Should you be “sharenting” online?

These days, we share so much information about our kids online that the Collins English dictionary has added the word “sharenting” to define this new trend. But are we posting too much? By Tammy Jacks

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We’ve all seen them popping up on our social media feeds – those countless baby photos of our friend’s little ones reaching every milestone or the new moms in the circle posting proud breastfeeding images or pics of them bathing with their babes. Known as “sharenting” this rising trend has been formally defined as, “the habitual use of social media to share news, images, etc. of one’s children.” Although none of us can resist bragging about our children’s first tooth or sweetest birthday party, is it really safe to post pictures online for everyone to see? Also, will our kids be happy to have their personal lives splashed across social media when they’re old enough to realise?

ALSO SEE: 9 signs you may be an oversharing parent

The risk of oversharing

Celebrities are often to blame when it comes to “sharenting”.  Just last year, Madonna was slammed on social media when she referred to her 15-year old son Rocco’s private parts in an Instagram post.  The singer hastily uploaded a video of her son doing a backflip in a garden while wearing a pair of bright orange boxer briefs. She captioned the image, “Rocco’s preferred profile #nosausage,” which many fans found insulting and inappropriate.

In our latest December 2016 issue, we discuss new research presented at the American Academy of Paediatrics 2016 National Conference, where the study authors urge all paediatricians to increase awareness about online disclosures related to children. The researchers agree that while “sharenting” is fun and social media offers parents a sense of community and a platform to share their joys and struggles, how their online actions affect their children’s wellbeing, today and in the future, must be considered.

The truth is, no news is private these days, even with privacy settings, as shared information can be stolen or repeatedly re-shared without the parents’ knowledge, exposing the child and family to attention from paedophiles and identity thieves.

ALSO SEE: Don’t post these 5 photos of your kids on social media

Tips for safer “sharenting” online:

  • Turn off your location settings so that no one can see where you are posting from.
  • Change all your passwords regularly (at least every three months).
  • Set your privacy settings so that only close friends and family can see your posts.
  • Avoid posting any naked images of yourself or your children, as innocent as they may seem.

To sharent or not to sharent? We asked you on Facebook, and the response was varied. Here’s what some parents had to say:

My view is to limit what I post of my daughter online. I think when she’s old enough to decide for herself, what she wants to post, then she can decide and create her own digital profile. – Jacqueline Jacks, mom of one

I really don’t post many pics of my son, especially those of him receiving awards, or every cute thing he does. For friends and family overseas, I’d rather email privately. Firstly, because I agree it needs to be his choice and secondly, because I don’t want him thinking that all his achievements need to be validated by public opinion. His own sense of pride and achievement matters more. – Michelle O’Donoghue, mom of one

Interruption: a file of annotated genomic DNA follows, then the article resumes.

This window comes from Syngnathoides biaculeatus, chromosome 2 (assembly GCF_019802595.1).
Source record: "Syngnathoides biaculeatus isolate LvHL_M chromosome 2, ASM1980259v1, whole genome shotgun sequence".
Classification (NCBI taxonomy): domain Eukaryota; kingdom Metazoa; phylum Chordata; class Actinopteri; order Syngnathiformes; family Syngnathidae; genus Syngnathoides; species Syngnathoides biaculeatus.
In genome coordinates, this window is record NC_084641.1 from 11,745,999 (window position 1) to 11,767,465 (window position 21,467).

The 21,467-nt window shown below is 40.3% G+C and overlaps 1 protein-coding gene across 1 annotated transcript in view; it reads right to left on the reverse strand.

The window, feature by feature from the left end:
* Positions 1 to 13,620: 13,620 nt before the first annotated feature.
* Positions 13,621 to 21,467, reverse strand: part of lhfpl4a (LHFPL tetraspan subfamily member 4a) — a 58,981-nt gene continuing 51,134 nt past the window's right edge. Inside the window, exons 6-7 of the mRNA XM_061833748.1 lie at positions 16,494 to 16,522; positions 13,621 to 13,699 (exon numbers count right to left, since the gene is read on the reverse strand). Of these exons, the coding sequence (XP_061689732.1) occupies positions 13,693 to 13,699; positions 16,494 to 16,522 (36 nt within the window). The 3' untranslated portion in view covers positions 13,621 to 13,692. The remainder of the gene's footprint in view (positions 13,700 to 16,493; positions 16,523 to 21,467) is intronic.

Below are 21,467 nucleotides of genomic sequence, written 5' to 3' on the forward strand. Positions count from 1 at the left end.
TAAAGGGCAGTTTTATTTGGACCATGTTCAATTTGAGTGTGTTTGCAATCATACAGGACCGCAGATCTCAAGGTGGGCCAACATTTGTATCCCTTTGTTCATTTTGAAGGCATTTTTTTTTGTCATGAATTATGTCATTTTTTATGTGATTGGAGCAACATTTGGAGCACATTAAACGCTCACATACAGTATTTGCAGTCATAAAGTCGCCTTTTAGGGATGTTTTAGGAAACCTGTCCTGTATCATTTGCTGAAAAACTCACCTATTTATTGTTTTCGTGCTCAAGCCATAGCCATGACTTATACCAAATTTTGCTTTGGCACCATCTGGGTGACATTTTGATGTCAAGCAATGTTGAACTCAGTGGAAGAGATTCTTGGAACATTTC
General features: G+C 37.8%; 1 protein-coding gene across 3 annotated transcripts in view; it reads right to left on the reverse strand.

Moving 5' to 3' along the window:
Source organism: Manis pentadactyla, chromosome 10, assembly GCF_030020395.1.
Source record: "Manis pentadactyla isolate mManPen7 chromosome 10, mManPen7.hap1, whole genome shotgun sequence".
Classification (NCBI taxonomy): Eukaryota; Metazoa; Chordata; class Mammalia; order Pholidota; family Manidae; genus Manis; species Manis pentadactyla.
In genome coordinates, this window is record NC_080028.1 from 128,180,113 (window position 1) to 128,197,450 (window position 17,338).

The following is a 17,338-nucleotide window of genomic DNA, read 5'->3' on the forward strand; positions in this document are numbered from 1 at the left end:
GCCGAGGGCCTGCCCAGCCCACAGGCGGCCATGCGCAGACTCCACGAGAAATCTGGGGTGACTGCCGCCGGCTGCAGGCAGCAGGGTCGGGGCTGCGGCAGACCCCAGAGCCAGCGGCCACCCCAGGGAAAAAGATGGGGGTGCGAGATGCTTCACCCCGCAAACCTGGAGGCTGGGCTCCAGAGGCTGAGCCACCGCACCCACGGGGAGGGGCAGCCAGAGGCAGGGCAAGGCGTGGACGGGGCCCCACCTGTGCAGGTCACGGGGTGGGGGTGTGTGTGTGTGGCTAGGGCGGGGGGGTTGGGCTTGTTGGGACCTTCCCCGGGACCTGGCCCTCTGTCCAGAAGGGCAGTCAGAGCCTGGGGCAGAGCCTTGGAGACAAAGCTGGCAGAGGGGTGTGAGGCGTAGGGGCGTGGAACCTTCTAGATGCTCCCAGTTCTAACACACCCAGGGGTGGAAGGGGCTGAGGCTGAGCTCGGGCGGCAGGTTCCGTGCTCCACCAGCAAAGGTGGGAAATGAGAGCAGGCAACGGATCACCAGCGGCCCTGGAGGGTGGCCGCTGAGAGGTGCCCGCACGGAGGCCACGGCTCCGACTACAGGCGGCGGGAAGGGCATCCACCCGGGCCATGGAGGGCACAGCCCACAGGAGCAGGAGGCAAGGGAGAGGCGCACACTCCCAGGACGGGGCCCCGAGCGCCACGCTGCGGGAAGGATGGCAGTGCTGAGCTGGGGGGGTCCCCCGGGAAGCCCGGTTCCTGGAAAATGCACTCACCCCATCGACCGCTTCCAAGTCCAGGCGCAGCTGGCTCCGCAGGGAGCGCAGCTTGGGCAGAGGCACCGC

I’m very protective of my children’s online presence. My feeling is that it isn’t my right to put them on show. When they’re old enough to make an informed choice, they can decide for themselves how much they want to share with the world. – Nicole Buchanan-Sparrow, mom of two

My wife and I post very little about our kids or ourselves as we are fairly private and don’t broadcast our home life. We are very weary of what we put on social media. I will definitely monitor what our kids put on social media as they grow up and explain the dangers to them as well. We all have freedom of choice, but this doesn’t free us from the consequences of our choices, so choose wisely. – Vince van Vuuren, father of two

I’m not over the top with my children’s posts on social media, but I do upload the odd picture. We have family and friends all over the world and it is such a quick and easy way to keep them in the loop. Likewise, I enjoy seeing the odd picture of friends and their growing babies, pictures which I would otherwise not have access to. It’s a very personal thing though… I know there are pros and cons! – Samantha Watermeyer, mom of two

I prefer to limit what I post about my daughter online, primarily because I feel it’s not my place to share all the details of her life and have it out there forever before she’s ever had a say in the matter. As for breastfeeding and birth photos, I believe it’s a woman’s body and her right to share whatever she wants and people can decide whether they want to scroll past, unfollow or unfriend if they don’t want to see it. However, I would limit posting things that I feel may affect my children in the long run. But if it’s my body and my profile, it’s my choice. – Justine Van Dugteren, mom of two

I avoid posting pictures of my kids on social media, and I don’t like to name them. The people who we see all the time will know about the special things they do and share in their lives already. I’d also rather take the time to tell them how much I love them instead of telling them via a bunch of followers I barely know on social media. Time is scarce with all the things we try to fit in these days. I simply don’t have the time to post countless pictures about my kids – I’d rather spend those extra minutes with them! – Roxanne Harrison, mom of three

 

 

 

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